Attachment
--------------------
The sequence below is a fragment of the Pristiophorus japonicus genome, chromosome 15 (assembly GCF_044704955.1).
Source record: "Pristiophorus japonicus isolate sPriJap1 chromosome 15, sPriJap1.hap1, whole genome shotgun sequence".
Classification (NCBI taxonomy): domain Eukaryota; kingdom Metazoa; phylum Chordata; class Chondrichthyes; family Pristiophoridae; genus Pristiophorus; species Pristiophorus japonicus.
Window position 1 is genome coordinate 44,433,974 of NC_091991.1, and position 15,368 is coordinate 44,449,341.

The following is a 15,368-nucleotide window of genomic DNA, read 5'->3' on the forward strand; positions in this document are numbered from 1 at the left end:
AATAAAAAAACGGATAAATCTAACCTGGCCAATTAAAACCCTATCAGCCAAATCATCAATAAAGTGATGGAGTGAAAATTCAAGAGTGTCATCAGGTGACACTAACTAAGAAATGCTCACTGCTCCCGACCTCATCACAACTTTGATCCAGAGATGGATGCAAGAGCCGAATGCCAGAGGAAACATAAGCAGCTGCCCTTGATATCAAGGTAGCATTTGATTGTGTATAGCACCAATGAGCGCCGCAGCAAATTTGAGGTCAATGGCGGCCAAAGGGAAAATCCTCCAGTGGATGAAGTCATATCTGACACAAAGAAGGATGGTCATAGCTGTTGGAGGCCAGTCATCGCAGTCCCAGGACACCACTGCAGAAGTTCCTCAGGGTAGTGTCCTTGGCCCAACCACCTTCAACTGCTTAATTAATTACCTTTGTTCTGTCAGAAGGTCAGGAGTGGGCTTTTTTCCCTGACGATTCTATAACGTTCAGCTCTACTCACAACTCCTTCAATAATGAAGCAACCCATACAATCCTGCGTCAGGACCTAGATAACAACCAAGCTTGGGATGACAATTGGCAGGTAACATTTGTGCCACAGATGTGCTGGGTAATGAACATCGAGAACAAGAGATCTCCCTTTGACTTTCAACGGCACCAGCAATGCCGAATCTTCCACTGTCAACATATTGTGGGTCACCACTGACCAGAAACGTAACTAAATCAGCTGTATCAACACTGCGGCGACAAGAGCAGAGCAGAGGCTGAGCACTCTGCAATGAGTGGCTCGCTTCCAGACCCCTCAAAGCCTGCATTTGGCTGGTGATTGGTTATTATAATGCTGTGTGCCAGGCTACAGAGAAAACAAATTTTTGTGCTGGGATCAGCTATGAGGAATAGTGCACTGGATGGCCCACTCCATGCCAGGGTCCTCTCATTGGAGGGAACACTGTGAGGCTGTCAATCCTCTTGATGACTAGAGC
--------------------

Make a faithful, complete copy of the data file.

The sequence below is a fragment of the Pristiophorus japonicus genome, chromosome 15 (assembly GCF_044704955.1).
Source record: "Pristiophorus japonicus isolate sPriJap1 chromosome 15, sPriJap1.hap1, whole genome shotgun sequence".
Classification (NCBI taxonomy): domain Eukaryota; kingdom Metazoa; phylum Chordata; class Chondrichthyes; family Pristiophoridae; genus Pristiophorus; species Pristiophorus japonicus.
Window position 1 is genome coordinate 44,433,974 of NC_091991.1, and position 15,368 is coordinate 44,449,341.

The following is a 15,368-nucleotide window of genomic DNA, read 5'->3' on the forward strand; positions in this document are numbered from 1 at the left end:
AATAAAAAAACGGATAAATCTAACCTGGCCAATTAAAACCCTATCAGCCAAATCATCAATAAAGTGATGGAGTGAAAATTCAAGAGTGTCATCAGGTGACACTAACTAAGAAATGCTCACTGCTCCCGACCTCATCACAACTTTGATCCAGAGATGGATGCAAGAGCCGAATGCCAGAGGAAACATAAGCAGCTGCCCTTGATATCAAGGTAGCATTTGATTGTGTATAGCACCAATGAGCGCCGCAGCAAATTTGAGGTCAATGGCGGCCAAAGGGAAAATCCTCCAGTGGATGAAGTCATATCTGACACAAAGAAGGATGGTCATAGCTGTTGGAGGCCAGTCATCGCAGTCCCAGGACACCACTGCAGAAGTTCCTCAGGGTAGTGTCCTTGGCCCAACCACCTTCAACTGCTTAATTAATTACCTTTGTTCTGTCAGAAGGTCAGGAGTGGGCTTTTTTCCCTGACGATTCTATAACGTTCAGCTCTACTCACAACTCCTTCAATAATGAAGCAACCCATACAATCCTGCGTCAGGACCTAGATAACAACCAAGCTTGGGATGACAATTGGCAGGTAACATTTGTGCCACAGATGTGCTGGGTAATGAACATCGAGAACAAGAGATCTCCCTTTGACTTTCAACGGCACCAGCAATGCCGAATCTTCCACTGTCAACATATTGTGGGTCACCACTGACCAGAAACGTAACTAAATCAGCTGTATCAACACTGCGGCGACAAGAGCAGAGCAGAGGCTGAGCACTCTGCAATGAGTGGCTCGCTTCCAGACCCCTCAAAGCCTGCATTTGGCTGGTGATTGGTTATTATAATGCTGTGTGCCAGGCTACAGAGAAAACAAATTTTTGTGCTGGGATCAGCTATGAGGAATAGTGCACTGGATGGCCCACTCCATGCCAGGGTCCTCTCATTGGAGGGAACACTGTGAGGCTGTCAATCCTCTTGATGACTAGAGC